These will be achieved by improving farmers’ knowledge and practice of climate-smart agricultural production for Sorghum and millet value chains through improved technologies; Improving awareness of post-harvest management practices for smallholder farmers at the farm, household and aggregation levels; Establishing structured and sustainable markets for the selected smallholder farmers to sell their surplus produce for the improved household economy; Improving the capacity of the smallholder farmers and farmer organisations to take advantage of the established markets, including aggregation capacity, commodity quality improvements and developing sustainable linkages between the smallholder farmers and value chain service providers such as agro-input suppliers, extension and financial services.

Christian Aid will work with farmers who have the potential to produce more for the market. These farmers will be supported to increase production and strengthen their ability to reduce post-harvest losses. Producing for the market will enable the selling of what is produced and increase incomes for the target groups.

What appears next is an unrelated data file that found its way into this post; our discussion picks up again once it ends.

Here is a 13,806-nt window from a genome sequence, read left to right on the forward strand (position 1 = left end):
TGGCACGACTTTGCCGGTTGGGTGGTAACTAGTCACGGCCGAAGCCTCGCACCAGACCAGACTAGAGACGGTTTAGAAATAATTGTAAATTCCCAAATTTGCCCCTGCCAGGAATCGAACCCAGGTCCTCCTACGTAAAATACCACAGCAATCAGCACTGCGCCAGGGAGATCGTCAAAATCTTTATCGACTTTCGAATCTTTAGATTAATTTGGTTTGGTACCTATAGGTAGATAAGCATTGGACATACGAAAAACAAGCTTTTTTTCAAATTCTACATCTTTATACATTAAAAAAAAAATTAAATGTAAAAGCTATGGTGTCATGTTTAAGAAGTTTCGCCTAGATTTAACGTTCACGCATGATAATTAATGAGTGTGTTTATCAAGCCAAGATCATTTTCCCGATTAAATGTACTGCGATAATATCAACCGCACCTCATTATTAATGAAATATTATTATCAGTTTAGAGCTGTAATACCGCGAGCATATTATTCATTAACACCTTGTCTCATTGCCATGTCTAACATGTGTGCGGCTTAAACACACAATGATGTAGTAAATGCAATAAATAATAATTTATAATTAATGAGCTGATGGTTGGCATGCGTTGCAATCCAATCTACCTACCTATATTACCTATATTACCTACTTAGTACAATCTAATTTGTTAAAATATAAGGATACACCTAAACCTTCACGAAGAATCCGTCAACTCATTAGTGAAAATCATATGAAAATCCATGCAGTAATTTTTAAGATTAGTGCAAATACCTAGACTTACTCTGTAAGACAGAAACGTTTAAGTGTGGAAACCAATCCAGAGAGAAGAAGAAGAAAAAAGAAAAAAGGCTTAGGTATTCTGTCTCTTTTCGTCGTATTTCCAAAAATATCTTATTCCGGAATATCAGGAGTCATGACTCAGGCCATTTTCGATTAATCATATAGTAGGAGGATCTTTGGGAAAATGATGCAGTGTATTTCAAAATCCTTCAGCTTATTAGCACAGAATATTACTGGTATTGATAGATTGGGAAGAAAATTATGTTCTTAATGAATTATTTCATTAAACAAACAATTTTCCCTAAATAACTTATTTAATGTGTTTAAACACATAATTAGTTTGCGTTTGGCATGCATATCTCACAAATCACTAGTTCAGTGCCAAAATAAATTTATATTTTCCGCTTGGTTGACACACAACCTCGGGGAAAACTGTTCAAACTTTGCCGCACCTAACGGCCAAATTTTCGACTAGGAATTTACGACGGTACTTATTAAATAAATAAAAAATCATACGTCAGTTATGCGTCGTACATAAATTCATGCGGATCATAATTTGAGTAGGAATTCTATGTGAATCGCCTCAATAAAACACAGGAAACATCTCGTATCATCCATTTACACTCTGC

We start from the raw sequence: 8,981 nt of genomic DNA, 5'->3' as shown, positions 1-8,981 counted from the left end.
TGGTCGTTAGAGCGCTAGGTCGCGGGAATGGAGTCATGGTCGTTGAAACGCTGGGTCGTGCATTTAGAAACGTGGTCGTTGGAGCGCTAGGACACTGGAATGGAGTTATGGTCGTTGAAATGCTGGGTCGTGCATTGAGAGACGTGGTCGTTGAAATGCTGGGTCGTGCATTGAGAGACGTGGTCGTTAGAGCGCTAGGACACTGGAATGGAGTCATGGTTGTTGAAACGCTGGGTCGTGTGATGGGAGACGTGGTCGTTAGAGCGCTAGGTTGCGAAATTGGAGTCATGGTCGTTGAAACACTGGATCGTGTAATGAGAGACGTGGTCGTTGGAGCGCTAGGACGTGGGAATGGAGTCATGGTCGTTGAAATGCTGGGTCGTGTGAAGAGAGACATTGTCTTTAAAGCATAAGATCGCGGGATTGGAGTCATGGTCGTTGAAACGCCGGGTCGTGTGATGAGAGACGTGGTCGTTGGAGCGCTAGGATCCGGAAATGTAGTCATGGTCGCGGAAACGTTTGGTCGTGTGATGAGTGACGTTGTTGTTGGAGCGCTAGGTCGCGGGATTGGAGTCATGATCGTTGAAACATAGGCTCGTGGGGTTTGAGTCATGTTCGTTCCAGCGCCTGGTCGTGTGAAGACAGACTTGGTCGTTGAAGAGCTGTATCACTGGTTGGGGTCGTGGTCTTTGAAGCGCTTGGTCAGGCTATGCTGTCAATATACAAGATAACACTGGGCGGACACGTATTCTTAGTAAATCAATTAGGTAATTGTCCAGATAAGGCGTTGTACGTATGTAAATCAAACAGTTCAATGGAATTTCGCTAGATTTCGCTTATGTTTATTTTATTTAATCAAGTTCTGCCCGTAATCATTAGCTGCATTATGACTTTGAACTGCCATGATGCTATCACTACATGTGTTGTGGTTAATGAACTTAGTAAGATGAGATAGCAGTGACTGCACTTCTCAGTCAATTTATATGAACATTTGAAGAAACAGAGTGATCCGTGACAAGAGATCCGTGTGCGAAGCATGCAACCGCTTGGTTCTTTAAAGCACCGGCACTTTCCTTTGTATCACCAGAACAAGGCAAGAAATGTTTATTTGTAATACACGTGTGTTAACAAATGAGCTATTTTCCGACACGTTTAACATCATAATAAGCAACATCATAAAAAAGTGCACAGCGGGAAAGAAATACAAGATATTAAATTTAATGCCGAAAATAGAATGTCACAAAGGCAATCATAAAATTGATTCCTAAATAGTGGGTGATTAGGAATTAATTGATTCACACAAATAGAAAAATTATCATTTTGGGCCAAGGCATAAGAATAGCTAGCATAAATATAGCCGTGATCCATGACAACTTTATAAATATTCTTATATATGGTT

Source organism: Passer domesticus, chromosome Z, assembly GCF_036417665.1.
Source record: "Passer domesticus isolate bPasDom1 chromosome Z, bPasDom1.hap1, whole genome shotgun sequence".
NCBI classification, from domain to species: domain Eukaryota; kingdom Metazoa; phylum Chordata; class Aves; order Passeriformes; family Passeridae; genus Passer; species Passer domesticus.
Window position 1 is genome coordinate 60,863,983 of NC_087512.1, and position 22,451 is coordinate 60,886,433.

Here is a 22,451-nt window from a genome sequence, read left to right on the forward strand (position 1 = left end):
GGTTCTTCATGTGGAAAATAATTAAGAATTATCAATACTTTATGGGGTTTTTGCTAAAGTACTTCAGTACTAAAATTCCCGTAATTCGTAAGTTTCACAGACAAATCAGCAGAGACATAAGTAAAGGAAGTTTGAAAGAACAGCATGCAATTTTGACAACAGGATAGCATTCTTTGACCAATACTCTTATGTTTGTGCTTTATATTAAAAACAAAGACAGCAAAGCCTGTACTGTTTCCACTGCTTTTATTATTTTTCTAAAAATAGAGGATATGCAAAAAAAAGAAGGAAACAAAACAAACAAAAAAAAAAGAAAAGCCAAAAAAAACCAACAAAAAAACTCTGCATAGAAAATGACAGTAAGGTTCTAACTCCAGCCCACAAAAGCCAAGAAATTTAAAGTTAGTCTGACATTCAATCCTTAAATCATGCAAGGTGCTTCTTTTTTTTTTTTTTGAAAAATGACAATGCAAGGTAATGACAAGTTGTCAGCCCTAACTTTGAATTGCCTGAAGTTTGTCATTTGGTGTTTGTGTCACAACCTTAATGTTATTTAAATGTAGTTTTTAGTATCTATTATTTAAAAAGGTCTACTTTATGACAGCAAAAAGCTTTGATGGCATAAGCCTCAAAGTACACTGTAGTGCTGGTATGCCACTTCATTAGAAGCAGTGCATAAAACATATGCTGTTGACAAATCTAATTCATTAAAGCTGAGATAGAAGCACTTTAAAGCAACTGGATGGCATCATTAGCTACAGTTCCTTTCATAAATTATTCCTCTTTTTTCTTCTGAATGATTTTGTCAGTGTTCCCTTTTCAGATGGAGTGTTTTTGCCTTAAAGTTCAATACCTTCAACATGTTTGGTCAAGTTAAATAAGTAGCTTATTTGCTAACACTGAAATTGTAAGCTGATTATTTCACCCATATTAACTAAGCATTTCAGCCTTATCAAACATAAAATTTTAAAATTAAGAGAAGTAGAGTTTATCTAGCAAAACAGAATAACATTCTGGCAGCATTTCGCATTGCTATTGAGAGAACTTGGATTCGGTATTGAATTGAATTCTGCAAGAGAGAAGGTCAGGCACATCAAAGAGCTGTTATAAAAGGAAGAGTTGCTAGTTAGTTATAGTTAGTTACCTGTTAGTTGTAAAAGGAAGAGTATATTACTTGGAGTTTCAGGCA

This will ensure such targeted groups of households become productive members of their host communities and participate in furthering their common resilience, socio-economic growth, and development in Northeast Nigeria. This aligns with WFP strategy, the Northeast Development Commission as well as Borno State Government Development Plan strategic pillar two (“Prioritising the development and enhancement of the agriculture value for ‘a secured, competitive agri-business and commercial hub anchored on prosperous people and sustainable development, that reaffirms Borno as a leader in agriculture”) to empower people-guaranteed resilience and mitigate the risk of harmful negative coping mechanisms.